Objectives: This study investigates the effects of price hikes on cigarette consumption, tobacco tax revenues, and reduction in smoking-caused mortality in 36 African countries. Methods: Using panel data from the 1999–2013 Euromonitor International, the World Bank and the World Health Organization, we applied fixed-effects and random-effects regression models of panel data to estimate the elasticity of cigarette prices and simulate the effect of price fluctuations. Results: Cigarette price elasticity was the highest for low-income countries and considerably lower for other African economies. The administered simulation shows that with an average annual cigarette price increase of 7.38%, the average annual cigarette consumption would decrease by 3.84%, and the average annual tobacco tax revenue would increase by 19.39%. By 2050, the number of averted smoking-attributable deaths (SADs) will be the highest in South Africa, followed by the Democratic Republic of Congo, Madagascar, and Ethiopia. Conclusions: Excise tax increases have a significant effect on the reduction of smoking prevalence and the number of averted smoking-attributable deaths, Low-income countries are most affected by high taxation policies.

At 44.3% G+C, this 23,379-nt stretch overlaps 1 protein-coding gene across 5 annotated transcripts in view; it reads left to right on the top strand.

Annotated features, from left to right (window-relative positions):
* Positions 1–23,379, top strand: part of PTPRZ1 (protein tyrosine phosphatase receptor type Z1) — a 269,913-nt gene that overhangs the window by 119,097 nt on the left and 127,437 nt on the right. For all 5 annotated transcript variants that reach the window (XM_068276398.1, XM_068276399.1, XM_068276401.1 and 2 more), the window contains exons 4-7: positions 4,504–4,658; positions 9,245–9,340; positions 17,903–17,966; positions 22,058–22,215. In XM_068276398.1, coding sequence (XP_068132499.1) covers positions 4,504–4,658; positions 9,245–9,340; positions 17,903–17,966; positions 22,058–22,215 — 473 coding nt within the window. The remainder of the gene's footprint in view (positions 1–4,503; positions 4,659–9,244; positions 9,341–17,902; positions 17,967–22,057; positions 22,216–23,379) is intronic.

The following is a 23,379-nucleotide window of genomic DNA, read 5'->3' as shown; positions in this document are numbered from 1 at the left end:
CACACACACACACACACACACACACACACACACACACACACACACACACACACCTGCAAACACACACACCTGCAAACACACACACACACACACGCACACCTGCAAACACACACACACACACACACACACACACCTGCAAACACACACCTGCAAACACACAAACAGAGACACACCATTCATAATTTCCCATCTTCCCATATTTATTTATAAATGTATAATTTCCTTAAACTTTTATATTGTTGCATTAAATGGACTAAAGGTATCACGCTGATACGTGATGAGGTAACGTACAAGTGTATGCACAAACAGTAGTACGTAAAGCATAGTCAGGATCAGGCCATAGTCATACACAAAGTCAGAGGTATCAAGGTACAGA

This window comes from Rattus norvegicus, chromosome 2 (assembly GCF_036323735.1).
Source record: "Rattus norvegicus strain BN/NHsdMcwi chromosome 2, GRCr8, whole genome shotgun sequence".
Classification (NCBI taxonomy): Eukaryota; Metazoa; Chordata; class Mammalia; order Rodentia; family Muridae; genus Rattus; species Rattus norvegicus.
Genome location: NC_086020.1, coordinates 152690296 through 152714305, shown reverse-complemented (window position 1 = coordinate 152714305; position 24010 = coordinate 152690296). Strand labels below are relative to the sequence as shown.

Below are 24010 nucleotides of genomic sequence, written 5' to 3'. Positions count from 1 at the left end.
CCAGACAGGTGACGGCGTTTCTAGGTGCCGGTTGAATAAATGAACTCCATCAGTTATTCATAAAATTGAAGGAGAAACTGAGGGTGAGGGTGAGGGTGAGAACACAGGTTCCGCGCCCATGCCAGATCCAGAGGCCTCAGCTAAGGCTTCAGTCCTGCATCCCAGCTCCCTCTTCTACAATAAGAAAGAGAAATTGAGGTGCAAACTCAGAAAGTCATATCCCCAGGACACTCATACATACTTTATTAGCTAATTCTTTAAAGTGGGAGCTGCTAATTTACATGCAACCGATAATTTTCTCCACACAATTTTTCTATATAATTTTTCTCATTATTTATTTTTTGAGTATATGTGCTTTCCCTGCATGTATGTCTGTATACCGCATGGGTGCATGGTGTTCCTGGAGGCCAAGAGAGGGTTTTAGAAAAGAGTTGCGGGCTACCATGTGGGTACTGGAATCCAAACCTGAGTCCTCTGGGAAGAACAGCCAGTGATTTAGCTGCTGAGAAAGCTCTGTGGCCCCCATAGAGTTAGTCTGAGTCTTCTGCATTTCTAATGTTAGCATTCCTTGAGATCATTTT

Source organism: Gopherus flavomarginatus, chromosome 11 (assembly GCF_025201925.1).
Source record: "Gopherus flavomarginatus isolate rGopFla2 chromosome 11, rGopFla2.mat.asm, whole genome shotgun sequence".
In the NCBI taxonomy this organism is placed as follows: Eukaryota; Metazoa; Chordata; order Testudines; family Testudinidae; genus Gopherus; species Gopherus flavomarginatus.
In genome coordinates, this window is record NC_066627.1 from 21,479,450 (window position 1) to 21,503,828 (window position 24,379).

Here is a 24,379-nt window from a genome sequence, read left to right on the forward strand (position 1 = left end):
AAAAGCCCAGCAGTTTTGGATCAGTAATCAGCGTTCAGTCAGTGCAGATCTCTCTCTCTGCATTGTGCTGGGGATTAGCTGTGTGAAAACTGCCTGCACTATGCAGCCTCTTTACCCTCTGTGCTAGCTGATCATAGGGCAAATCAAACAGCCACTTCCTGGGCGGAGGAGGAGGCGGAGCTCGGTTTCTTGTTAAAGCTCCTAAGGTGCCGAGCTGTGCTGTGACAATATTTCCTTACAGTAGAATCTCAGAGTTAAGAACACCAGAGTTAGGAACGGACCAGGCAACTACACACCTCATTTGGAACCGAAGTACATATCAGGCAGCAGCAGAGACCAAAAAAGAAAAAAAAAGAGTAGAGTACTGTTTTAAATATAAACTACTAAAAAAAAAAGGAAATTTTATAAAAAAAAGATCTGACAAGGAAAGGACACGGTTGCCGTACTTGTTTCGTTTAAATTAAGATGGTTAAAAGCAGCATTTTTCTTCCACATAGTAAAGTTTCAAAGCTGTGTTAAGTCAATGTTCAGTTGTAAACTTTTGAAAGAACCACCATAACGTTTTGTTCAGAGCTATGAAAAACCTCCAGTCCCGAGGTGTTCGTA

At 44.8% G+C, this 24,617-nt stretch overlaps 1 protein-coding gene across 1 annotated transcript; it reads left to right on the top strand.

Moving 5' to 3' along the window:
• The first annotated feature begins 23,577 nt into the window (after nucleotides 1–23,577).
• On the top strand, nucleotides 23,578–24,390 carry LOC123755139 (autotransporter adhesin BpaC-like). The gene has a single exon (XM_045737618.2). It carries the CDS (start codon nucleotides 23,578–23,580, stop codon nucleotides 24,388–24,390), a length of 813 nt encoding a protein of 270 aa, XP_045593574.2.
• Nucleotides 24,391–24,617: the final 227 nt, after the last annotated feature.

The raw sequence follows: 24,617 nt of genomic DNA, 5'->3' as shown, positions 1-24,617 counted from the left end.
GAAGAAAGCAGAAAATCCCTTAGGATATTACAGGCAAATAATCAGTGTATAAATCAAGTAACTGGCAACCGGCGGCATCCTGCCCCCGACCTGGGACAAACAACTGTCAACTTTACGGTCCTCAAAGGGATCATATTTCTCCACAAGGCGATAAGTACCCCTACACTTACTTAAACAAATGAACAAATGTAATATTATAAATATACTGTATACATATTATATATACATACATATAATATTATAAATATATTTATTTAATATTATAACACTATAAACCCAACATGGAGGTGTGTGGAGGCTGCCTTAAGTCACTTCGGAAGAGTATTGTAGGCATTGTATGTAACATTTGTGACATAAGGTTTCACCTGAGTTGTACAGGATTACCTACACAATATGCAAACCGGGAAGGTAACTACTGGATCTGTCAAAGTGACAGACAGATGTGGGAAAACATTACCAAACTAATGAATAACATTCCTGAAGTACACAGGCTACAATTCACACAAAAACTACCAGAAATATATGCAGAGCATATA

All Science Journal Classification (ASJC) codes
- Public Health, Environmental and Occupational Health